There are consequences to having one’s intelligence underestimated by standardized tests. Self-esteem may be threatened, of course, but the real threat—and really, when you think about it, it’s not much of one—is that one may end up at a less competitive, which is not to say less good, college than one shoulda coulda woulda. That’s all you got?
SchoolLess may be HYP material but may not register as such, though maybe if we spring for the test prep guru who helped his cousin nail a 2100 on the SAT he has a shot. I’m just not sure that’s where I want to put our money or his time. It’s easy, I know, to think of test prep as temporary, cosmetic, and practical, but then you wake up one morning—tomorrow, a year from now, on your death bed—and realize that somewhere along the way not only your kid’s brain but his soul has been lobotomized.
I am perfectly willing to concede that SchoolLess’s intellectual potential and productivity will be assessed, by himself and others, for the rest of his life. There are plenty of people, from Einstein to Steve Jobs, who did not thrive in formal school settings but kicked ass once free of the ties that bind. Larry Bird couldn’t jump, John Irving couldn’t read, Helen Keller couldn’t see or hear, but they all found ways to compensate for weaknesses and overcome the misjudgments of others. I know plenty of dumbasses with Ivy League educations.
I first discovered mathematical beauty in baseball statistics. Gödel, Escher, Bach transformed my college girlfriend into a math geek. I am still hopeful that SchoolLess will have a eureka moment in which he finds mathematical meaning and motivation, connection and context. Maybe it will come while he’s playing Go or writing a fugue, maybe while contemplating the heavens or in a dream.
SchoolLess was decidedly more interested in the romance part of the ex equation than the math part. What he really wanted to know was how many girlfriends I’d had before Skeptic. When I told him “two and half,” he responded, “That’s sad.”
I worry, too, about SmallerMan and math. His sharp number sense seems to have been drummed out of him. It’s as if he’s been taught to see math as a set of tricks rather than a collection of dynamic concepts and relationships.
There’s an over-emphasis on practicality and procedures, on efficiency and certainty. I’ve said this before: curriculum has become de facto test prep. Forty weeks of school, twenty chapters. It’s not rocket science. Or is it?
An artificial sense of order, like foolish consistency, is the hobgoblin of little minds.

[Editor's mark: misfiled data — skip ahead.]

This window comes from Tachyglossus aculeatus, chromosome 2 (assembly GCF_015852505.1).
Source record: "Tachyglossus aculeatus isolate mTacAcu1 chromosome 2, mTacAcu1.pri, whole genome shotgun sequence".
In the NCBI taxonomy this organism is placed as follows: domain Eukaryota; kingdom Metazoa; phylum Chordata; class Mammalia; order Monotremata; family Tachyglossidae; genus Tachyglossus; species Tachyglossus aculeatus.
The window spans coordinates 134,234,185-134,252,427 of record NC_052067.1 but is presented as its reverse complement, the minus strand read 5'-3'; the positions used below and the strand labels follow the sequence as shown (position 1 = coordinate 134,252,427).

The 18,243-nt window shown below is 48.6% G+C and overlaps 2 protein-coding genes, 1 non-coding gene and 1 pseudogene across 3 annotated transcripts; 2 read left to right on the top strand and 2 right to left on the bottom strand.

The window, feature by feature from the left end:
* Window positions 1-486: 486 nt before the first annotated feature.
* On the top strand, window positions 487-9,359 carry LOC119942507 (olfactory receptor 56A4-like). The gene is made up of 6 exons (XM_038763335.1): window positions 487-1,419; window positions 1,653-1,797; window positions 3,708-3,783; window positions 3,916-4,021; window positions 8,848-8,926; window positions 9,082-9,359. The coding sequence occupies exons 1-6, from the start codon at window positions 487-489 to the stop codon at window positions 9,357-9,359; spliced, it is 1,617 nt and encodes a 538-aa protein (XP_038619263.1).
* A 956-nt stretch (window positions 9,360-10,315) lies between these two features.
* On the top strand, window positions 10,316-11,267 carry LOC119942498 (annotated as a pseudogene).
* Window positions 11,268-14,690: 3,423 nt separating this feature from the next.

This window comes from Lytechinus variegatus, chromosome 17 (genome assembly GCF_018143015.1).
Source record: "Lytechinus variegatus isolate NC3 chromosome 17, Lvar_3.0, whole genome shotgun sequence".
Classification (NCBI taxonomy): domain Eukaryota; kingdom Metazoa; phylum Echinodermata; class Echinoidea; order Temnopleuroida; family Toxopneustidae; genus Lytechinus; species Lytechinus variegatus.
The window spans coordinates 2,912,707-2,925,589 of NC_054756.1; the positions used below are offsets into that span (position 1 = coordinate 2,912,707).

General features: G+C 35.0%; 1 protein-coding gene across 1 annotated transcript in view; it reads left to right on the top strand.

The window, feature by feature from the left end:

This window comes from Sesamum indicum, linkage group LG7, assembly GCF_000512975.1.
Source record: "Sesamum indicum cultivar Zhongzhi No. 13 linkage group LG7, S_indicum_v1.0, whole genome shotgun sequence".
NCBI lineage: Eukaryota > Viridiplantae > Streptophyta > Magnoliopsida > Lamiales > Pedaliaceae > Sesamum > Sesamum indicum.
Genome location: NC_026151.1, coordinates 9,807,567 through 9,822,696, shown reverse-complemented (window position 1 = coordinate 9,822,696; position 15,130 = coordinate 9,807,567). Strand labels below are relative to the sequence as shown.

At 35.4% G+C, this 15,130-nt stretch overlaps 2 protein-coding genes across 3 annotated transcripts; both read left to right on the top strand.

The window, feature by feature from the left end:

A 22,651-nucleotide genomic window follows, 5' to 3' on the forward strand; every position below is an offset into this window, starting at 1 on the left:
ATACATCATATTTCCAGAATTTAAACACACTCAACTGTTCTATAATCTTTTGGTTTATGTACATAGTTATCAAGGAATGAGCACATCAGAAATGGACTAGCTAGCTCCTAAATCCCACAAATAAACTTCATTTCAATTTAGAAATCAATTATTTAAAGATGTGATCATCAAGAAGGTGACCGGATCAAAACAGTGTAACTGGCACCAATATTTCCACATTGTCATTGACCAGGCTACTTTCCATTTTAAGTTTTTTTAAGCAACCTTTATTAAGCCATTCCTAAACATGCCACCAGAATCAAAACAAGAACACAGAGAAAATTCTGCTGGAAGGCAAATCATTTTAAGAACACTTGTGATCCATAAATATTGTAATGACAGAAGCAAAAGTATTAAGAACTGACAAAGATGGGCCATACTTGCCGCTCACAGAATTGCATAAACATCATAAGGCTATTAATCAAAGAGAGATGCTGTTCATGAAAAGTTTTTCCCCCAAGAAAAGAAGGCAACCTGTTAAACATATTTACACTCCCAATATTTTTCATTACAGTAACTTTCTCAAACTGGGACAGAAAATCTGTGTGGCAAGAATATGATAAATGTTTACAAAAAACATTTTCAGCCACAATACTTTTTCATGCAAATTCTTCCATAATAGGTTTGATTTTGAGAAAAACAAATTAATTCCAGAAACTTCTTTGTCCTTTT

SchoolLess is hard at work on his paper: “The Carver Spectrum: Lish’s and Altman’s Clashing Interpretations.” I’ve read a draft and it’s good, but there’s more to say. He is unmoved by my insistence that analysis is not enough, that there is undiscovered meaning in the connection he has made.
Raise the intellectual stakes, young man! Privilege your own ideas, as the academic rhetorician says. Learn me.
He assures me that he knows he still has to sum things up but I remind him that, paradoxically, conclusions don’t come at the end, by then it’s too late. Early and often! This puts me in mind of a passage from Strunk and White about the importance of choosing a suitable design and holding to it: Writing, to be effective, must follow closely the thoughts of the writer, but not necessarily in the order in which those thoughts occur.
Rate times time equals distance: a formula and (duh!) a metaphor.
The formula is simple, at least once you’ve been reminded of it, the metaphor not so much. On the road as in life, rate is always subject to vagaries: weather, traffic, speed limits. Time is of the essence, but a variable as much qualitative as a quantitative. And now, all of a sudden, the problem isn’t as solvable as it once seemed.
Then there’s the question of distance: How far do you want to go?
But here’s a better question: Where do you want to go?
The formula works in its place, of course, but the metaphor can work however you make it.
“Leave the gun,” Clemenza, in The Godfather, advises his henchman after a hit , “Take the cannoli.”
In whatever world you live in—yours, mine, the mafia’s—there’s a moral code, a right way to live and a wrong way. For better and worse, it’s as simple as that.
Leave the formula. Take the metaphor.